• Putting too much attention on high-volume keywords

If you’re a small business, it doesn’t make sense to run your campaigns with high-volume keywords that will slam those of bigger businesses. You’re more likely to lose most of your traffic to the competition.

  • Having no clear content distribution plan

Content marketing should be a two-part strategy: creation and distribution. You have a ton of distribution options; your content marketing success depends on channels that will reach your target audience.

  • Over-optimizing

Using too many keywords on your web content will not only make it look unnatural, but also cause penalties. Stay away from the fluff and avoid over-optimizing your site.

 

A New Take on Your Content

Re-optimizing your content should focus on intent and quality. You need more than just a refined keyword list and a revised publishing calendar to jumpstart your strategy if you are planning to re-optimize old content.

1. Build Authority and Trust

Quality content revolves on authority and trust. These two factors work side by side when it comes to gaining more conversions. The question is, “How do you gain the trust of visitors and make them see you as an authoritative source with your old content?”

Here are a few ways you can achieve this:

  • Be objective: If you have blogs that are too sales-y, tweak the tone to get a more objective, balanced feel. Show infographics and cite authoritative sources to make your blogs more credible.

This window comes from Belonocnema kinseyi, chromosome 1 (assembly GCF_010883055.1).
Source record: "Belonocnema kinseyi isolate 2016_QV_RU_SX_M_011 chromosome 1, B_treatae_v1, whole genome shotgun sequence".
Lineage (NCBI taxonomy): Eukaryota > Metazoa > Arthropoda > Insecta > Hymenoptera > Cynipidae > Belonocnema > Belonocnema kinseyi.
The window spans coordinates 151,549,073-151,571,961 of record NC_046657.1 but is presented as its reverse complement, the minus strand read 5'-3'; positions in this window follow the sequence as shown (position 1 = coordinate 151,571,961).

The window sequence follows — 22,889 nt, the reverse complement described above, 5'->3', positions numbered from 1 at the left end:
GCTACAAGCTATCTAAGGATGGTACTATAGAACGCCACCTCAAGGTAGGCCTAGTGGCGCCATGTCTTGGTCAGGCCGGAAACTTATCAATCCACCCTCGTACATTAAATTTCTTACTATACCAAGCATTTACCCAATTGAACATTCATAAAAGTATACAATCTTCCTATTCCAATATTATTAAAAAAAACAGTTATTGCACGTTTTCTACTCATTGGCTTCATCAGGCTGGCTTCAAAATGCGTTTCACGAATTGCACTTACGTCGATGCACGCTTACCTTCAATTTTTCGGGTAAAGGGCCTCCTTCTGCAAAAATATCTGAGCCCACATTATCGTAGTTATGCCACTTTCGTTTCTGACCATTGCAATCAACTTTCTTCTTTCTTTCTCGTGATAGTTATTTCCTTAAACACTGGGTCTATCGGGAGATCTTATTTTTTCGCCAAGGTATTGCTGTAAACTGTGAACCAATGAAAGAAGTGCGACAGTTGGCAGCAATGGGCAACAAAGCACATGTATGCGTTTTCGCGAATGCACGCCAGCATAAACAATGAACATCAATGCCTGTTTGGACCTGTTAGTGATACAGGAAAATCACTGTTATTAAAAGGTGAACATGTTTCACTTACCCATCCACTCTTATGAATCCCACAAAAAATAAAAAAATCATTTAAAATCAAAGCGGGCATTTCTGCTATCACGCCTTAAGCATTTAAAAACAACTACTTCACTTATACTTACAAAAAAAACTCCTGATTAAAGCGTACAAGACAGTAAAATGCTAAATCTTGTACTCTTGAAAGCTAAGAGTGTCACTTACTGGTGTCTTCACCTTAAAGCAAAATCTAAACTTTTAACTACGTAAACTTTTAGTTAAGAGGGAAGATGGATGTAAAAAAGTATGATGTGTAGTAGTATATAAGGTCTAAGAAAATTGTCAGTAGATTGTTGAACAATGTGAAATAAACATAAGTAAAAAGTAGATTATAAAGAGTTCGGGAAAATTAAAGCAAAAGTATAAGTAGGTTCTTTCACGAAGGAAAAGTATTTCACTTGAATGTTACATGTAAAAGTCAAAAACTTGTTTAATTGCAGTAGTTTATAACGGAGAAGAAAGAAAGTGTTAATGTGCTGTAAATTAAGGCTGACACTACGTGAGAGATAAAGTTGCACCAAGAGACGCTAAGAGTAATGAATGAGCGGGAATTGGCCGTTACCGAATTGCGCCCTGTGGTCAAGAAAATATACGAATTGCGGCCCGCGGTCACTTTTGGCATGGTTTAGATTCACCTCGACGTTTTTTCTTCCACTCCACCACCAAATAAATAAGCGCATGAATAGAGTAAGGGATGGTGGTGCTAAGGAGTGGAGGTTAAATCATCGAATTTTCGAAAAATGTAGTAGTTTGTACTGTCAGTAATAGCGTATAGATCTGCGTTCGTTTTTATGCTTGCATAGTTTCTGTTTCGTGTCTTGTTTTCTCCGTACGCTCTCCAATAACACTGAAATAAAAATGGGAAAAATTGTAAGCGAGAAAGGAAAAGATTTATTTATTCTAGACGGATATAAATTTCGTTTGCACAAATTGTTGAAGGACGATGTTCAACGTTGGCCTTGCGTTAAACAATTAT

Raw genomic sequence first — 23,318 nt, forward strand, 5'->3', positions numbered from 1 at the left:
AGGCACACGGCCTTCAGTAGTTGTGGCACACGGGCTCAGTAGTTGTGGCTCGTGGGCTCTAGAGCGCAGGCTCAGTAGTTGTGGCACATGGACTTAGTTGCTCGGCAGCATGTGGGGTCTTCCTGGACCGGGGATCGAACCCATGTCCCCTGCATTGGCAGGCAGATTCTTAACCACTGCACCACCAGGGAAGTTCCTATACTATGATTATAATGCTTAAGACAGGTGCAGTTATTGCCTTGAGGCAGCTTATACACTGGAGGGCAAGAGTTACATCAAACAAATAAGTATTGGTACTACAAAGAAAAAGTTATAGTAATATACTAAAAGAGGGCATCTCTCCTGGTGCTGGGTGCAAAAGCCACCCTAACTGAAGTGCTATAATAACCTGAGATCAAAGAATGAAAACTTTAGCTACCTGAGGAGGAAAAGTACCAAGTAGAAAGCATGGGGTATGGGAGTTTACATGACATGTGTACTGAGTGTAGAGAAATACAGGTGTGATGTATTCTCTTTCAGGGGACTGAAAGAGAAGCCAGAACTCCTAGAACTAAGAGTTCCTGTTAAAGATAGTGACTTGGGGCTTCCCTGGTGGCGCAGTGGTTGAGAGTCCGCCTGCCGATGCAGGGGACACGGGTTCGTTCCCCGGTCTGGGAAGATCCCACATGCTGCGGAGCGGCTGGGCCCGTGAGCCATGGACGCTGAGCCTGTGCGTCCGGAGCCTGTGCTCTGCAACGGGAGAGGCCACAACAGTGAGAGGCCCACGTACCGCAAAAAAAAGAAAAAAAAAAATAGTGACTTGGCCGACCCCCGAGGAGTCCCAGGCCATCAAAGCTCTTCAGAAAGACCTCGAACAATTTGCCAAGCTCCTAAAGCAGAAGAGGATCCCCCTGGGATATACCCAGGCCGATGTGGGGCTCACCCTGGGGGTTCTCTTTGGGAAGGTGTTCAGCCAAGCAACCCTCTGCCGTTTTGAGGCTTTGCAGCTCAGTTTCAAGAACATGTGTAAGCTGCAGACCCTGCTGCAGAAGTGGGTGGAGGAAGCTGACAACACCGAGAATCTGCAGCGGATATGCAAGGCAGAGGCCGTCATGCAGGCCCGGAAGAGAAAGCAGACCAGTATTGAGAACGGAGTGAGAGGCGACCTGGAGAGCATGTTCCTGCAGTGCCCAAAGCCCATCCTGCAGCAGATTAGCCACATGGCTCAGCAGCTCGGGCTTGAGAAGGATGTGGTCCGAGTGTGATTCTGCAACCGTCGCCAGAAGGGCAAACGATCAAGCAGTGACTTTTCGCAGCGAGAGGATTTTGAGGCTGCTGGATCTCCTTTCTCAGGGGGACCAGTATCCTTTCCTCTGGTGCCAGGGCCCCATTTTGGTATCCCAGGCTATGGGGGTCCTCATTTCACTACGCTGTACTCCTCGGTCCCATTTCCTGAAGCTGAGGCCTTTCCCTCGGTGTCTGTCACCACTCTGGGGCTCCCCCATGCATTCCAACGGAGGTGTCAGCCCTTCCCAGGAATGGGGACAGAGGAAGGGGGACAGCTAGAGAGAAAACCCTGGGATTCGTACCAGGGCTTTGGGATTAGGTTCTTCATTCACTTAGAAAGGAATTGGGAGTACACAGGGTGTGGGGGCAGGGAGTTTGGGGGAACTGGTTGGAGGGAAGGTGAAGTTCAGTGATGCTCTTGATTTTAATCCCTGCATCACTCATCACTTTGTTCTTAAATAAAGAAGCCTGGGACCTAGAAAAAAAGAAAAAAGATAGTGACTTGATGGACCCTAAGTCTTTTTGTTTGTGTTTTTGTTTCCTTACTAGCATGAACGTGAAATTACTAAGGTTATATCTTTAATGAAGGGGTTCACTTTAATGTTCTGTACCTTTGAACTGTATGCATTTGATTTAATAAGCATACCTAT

• Expound your content: Your blogs should be detailed and in-depth. Some of your underperforming content might just be lacking facts that can back up your points. Expound on these facts to provide more focus and relevancy to your content.

2. Focus on Long-tail Keywords

As long-tail keywords are more specific and descriptive, they deliver more targeted traffic. For example, a person looking for Disney family vacations already tells you what they want to see on search results. These are less competitive than broad terms, which make them easier to rank for.

This does not mean you have to stuff your old content with long-tailed variations of your keywords. You need to replace the main target keyword you’ve used with the long-tail version and insert them appropriately in your content. Make sure the long-tail search terms are relevant to the topic of your content, as well.

3. Use Better Visuals

Perhaps one of the reasons your old posts are underperforming is due to lack of appeal to visitors. Visuals make way for interest and engagement. Blogs get more views when they have a photo or video. They also get more shares on social media than posts with just plain text.